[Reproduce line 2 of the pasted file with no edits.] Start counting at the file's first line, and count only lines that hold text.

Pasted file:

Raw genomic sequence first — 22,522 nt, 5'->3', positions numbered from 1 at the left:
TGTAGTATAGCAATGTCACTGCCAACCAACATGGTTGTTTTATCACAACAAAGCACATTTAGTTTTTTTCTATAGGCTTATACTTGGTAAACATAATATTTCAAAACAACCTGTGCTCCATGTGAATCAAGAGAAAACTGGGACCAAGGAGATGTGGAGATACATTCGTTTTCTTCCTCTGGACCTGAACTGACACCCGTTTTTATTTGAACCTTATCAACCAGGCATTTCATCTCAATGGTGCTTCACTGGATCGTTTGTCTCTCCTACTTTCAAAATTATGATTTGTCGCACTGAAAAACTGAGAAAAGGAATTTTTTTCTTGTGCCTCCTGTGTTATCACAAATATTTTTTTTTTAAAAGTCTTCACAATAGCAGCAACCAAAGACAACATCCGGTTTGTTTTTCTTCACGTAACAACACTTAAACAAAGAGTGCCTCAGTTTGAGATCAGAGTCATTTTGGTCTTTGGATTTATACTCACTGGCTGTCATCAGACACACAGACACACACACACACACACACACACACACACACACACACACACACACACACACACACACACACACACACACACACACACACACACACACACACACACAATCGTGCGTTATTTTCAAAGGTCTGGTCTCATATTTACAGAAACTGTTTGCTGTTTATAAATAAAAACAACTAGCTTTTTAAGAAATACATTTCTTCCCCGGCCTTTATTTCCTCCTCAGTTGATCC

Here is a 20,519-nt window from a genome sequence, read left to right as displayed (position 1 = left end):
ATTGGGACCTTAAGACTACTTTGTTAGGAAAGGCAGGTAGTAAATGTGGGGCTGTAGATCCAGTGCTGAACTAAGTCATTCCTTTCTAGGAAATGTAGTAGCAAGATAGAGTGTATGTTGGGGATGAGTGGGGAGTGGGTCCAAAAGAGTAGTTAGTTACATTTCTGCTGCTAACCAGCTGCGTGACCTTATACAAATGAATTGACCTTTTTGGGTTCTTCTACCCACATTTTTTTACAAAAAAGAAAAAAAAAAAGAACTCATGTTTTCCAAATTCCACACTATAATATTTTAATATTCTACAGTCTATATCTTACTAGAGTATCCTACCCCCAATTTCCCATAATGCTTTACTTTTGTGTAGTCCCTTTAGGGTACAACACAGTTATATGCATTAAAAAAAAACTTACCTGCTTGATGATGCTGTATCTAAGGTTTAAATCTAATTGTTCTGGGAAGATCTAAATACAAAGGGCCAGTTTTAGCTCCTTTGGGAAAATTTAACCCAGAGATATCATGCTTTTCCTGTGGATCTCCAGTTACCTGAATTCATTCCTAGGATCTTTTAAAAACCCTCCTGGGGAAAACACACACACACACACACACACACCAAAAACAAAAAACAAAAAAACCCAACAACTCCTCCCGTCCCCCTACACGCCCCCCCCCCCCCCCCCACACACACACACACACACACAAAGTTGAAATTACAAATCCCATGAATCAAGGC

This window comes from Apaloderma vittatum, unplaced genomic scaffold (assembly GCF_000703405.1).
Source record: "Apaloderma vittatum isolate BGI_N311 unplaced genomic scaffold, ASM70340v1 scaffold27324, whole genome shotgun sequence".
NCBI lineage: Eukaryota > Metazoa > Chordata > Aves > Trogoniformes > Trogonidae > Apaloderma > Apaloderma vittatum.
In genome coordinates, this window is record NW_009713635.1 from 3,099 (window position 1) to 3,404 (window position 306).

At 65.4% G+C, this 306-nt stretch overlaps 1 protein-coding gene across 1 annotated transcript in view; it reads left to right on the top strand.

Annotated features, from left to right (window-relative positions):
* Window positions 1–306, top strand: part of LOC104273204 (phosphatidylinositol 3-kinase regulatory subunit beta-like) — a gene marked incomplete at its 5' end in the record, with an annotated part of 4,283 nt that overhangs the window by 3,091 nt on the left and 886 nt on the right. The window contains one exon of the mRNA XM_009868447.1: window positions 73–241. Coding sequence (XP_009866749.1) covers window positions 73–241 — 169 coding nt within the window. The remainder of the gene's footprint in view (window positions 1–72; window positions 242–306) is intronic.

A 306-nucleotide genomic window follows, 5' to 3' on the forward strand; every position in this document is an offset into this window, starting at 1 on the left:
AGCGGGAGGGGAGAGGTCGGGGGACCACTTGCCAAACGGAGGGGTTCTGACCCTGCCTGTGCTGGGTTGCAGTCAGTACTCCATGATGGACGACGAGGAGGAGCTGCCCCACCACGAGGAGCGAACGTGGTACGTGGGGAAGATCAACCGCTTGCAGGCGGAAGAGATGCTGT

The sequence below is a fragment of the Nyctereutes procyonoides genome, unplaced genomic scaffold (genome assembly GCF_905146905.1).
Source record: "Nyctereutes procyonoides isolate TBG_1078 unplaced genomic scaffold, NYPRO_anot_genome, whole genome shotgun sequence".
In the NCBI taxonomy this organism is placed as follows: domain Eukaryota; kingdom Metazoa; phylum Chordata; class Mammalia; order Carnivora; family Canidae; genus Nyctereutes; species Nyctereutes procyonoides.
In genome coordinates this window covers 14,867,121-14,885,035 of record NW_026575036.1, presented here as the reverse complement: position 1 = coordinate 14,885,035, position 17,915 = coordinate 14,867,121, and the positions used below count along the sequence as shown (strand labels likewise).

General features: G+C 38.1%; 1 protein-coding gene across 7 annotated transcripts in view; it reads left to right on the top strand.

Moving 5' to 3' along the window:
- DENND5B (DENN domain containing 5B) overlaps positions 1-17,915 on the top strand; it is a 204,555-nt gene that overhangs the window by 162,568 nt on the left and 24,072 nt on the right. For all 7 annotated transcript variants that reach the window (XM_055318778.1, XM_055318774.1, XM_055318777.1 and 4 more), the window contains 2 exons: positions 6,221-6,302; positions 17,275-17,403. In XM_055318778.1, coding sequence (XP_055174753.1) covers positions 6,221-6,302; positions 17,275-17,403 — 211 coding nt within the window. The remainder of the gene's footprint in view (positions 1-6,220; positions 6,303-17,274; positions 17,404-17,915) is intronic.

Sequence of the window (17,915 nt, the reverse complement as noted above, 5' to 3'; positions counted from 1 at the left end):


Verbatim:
TGTAGTATAGCAATGTCACTGCCAACCAACATGGTTGTTTTATCACAACAAAGCACATTTAGTTTTTTTCTATAGGCTTATACTTGGTAAACATAATATTTCAAAACAACCTGTGCTCCATGTGAATCAAGAGAAAACTGGGACCAAGGAGATGTGGAGATACATTCGTTTTCTTCCTCTGGACCTGAACTGACACCCGTTTTTATTTGAACCTTATCAACCAGGCATTTCATCTCAATGGTGCTTCACTGGATCGTTTGTCTCTCCTACTTTCAAAATTATGATTTGTCGCACTGAAAAACTGAGAAAAGGAATTTTTTTCTTGTGCCTCCTGTGTTATCACAAATATTTTTTTTTTAAAAGTCTTCACAATAGCAGCAACCAAAGACAACATCCGGTTTGTTTTTCTTCACGTAACAACACTTAAACAAAGAGTGCCTCAGTTTGAGATCAGAGTCATTTTGGTCTTTGGATTTATACTCACTGGCTGTCATCAGACACACAGACACACACACACACACACACACACACACACACACACACACACACACACACACACACACACACACACACACACACACACACACACACACACACACACAATCGTGCGTTATTTTCAAAGGTCTGGTCTCATATTTACAGAAACTGTTTGCTGTTTATAAATAAAAACAACTAGCTTTTTAAGAAATACATTTCTTCCCCGGCCTTTATTTCCTCCTCAGTTGATCC